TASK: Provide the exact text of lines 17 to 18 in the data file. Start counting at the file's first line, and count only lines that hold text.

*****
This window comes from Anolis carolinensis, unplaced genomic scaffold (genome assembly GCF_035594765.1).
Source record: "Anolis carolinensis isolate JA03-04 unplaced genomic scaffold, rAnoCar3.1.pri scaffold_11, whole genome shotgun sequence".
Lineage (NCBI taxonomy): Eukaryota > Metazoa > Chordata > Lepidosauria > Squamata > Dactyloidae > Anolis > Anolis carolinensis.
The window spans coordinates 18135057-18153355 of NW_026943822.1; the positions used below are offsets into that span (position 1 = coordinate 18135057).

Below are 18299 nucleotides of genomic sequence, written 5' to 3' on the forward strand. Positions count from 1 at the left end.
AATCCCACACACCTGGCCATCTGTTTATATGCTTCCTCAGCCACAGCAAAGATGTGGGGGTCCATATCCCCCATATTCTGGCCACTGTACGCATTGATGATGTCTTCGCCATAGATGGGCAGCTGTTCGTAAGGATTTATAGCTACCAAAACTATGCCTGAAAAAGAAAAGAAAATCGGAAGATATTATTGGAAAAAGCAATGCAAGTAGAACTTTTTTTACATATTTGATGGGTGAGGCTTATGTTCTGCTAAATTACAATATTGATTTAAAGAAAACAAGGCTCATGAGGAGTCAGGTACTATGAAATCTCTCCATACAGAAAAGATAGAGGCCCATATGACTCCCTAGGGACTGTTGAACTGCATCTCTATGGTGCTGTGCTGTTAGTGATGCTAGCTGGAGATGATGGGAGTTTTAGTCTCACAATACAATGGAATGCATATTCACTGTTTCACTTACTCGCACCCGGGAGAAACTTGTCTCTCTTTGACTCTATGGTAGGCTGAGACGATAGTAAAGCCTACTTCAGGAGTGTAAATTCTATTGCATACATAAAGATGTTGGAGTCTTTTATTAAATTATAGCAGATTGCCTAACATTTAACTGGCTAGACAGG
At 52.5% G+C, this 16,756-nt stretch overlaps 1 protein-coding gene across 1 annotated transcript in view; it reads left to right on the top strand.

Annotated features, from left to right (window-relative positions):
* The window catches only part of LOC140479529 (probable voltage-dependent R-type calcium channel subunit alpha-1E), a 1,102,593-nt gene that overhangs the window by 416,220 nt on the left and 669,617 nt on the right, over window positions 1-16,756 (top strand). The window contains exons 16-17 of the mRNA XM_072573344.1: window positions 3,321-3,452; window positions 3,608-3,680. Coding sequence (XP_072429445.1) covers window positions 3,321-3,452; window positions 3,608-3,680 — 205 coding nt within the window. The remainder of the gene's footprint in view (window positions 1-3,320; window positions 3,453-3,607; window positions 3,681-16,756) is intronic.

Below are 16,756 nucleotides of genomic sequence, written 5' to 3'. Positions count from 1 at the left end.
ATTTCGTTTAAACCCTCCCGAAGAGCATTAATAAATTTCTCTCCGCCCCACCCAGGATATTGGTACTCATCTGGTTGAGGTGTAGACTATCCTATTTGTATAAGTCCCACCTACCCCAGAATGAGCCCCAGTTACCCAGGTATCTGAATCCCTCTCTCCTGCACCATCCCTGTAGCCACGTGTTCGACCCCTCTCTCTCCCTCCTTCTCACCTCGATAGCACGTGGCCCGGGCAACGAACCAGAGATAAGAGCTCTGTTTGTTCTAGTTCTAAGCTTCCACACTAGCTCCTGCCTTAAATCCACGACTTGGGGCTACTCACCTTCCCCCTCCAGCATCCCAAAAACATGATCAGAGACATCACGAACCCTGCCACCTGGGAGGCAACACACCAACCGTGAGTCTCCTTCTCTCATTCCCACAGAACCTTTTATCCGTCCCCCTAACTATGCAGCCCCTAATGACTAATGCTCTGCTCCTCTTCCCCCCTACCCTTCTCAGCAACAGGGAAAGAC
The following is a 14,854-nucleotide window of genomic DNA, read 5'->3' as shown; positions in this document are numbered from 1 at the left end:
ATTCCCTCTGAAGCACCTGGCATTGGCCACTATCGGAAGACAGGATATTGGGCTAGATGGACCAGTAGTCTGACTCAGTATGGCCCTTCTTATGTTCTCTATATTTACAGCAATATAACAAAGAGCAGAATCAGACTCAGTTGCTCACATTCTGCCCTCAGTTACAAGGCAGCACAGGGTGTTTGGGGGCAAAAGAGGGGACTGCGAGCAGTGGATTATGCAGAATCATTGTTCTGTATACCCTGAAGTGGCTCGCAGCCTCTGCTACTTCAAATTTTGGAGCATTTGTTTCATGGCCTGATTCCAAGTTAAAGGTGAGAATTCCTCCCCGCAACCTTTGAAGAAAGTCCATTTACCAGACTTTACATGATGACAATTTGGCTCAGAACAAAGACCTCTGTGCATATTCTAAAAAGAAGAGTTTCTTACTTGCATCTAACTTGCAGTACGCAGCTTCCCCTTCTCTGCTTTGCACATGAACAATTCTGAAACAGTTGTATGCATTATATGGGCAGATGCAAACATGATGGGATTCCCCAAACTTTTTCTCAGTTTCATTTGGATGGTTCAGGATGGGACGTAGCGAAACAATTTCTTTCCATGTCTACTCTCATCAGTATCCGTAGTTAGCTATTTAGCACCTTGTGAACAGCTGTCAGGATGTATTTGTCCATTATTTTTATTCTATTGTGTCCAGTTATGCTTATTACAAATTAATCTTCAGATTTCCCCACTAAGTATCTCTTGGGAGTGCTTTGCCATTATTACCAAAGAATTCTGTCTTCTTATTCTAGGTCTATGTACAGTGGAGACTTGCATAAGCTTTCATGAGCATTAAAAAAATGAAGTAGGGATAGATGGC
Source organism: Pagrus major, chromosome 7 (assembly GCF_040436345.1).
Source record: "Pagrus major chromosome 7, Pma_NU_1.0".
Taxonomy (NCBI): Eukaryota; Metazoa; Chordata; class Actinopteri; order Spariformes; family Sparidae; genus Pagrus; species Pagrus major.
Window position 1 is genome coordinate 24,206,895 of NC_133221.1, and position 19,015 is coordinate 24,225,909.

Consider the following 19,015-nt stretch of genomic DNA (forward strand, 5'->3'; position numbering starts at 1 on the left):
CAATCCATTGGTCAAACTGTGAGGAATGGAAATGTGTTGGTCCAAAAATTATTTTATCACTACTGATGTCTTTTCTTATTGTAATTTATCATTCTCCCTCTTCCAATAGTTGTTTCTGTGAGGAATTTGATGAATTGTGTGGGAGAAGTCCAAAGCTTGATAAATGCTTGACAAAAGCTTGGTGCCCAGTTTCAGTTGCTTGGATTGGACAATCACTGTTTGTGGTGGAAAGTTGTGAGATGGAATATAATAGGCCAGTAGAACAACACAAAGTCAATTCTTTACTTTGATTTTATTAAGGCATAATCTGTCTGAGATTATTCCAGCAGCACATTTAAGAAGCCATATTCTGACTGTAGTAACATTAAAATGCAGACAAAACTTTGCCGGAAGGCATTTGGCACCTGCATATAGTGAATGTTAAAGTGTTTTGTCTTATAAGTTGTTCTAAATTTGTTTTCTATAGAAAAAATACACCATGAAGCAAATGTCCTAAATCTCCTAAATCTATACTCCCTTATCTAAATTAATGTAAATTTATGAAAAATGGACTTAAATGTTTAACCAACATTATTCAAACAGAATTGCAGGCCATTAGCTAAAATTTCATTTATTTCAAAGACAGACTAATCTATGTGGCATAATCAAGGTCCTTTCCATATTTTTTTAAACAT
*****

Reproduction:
Window position 1 is genome coordinate 24,206,895 of NC_133221.1, and position 19,015 is coordinate 24,225,909.

Consider the following 19,015-nt stretch of genomic DNA (forward strand, 5'->3'; position numbering starts at 1 on the left):